BC’s Ball-Hawking Defense Dictates Second Scrimmage

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For the greater portion of the 21st century, Boston College football has often been labeled “O-Line U,” and reasonably so. Leading up to the 2016 NFL Draft, 15 of the Eagles’ 34 previous draft picks were offensive linemen, including Chris Snee, Dan Koppen, Damien Woody, and Marc Colombo—all of whom played at least nine seasons in the pros. Yet, over the course of the past three years, the school has garnered a new reputation, that of a program that churns out NFL-ready defensive backs.

In that span, BC has sent a pair of safeties and cornerbacks—Justin Simmons, John Johnson III, Isaac Yiadom, and Kamrin Moore—to the league. And it could very well watch a couple more come off the board this April. The Eagles’ secondary has the stats to live up to hype. Last year, they picked off 18 passes, more than any other team in the ACC and the 12th-most in the entire FBS.

Two weeks prior to the regular season opener, and BC’s ball-hawking defense is already back at it again. On Saturday, the Eagles recorded four interceptions during the team’s second scrimmage of training camp, per BCEagles.com.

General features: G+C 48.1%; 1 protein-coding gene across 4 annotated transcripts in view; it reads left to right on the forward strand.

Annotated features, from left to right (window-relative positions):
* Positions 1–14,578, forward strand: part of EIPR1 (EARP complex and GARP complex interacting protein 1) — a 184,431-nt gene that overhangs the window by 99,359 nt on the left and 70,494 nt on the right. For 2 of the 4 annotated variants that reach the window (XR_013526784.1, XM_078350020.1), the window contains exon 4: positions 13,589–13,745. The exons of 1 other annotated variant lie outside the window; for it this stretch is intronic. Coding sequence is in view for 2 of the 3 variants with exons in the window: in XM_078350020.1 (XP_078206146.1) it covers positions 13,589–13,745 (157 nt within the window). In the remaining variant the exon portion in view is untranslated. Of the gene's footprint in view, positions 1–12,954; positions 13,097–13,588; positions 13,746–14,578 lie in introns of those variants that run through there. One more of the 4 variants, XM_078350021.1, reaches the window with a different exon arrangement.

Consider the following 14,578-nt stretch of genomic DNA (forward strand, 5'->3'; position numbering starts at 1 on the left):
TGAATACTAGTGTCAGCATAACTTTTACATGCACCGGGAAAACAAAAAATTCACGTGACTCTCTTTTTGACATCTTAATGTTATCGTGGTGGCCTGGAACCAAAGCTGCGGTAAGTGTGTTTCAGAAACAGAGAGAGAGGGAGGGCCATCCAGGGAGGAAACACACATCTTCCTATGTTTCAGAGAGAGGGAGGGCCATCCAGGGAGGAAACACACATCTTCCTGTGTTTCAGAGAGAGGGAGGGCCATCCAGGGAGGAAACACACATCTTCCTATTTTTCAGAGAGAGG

Interestingly enough, it was a linebacker who got the ball rolling. After moving the rock downfield on the opening drive of the game, Anthony Brown, five days removed from taking his first live snaps of the preseason, was intercepted by Connor Strachan. The redshirt sophomore tried to hit Tommy Sweeney, but Strachan was all over the route.

“Tom’s a good friend of mine, we’ve been together for five years here now,” the graduate student told reporters, per BCEagles.com. “Anytime I get a chance when they throw the ball to him, and I’m on him, I’m trying my hardest to make that play.”

Eventually, Brown strung together a touchdown drive—one that was hinged on a long completion to Jake Burt. The tight end barrelled all the way to the 9-yard line, ultimately setting up freshman running back David Bailey for a goal line score.

Bailey’s mentor, A.J. Dillon, did not suit up for Saturday’s scrimmage. As for the other two members of the apex of the Eagles’ offense—Brown and center Jon Baker—their days would be over following the conclusion of the first half. When all was said and done, head coach Steve Addazio noted that he liked what he saw from his starting quarterback this week, but acknowledged that the gunslinger is still a bit rusty after missing the end of last season with a torn ACL.

“He needs to get back into the flow,” the sixth-year Eagles coach said. “For him, it’s cumulative. We were having a lot of conversations about how many reps we wanted him to take today, and he didn’t take very many.”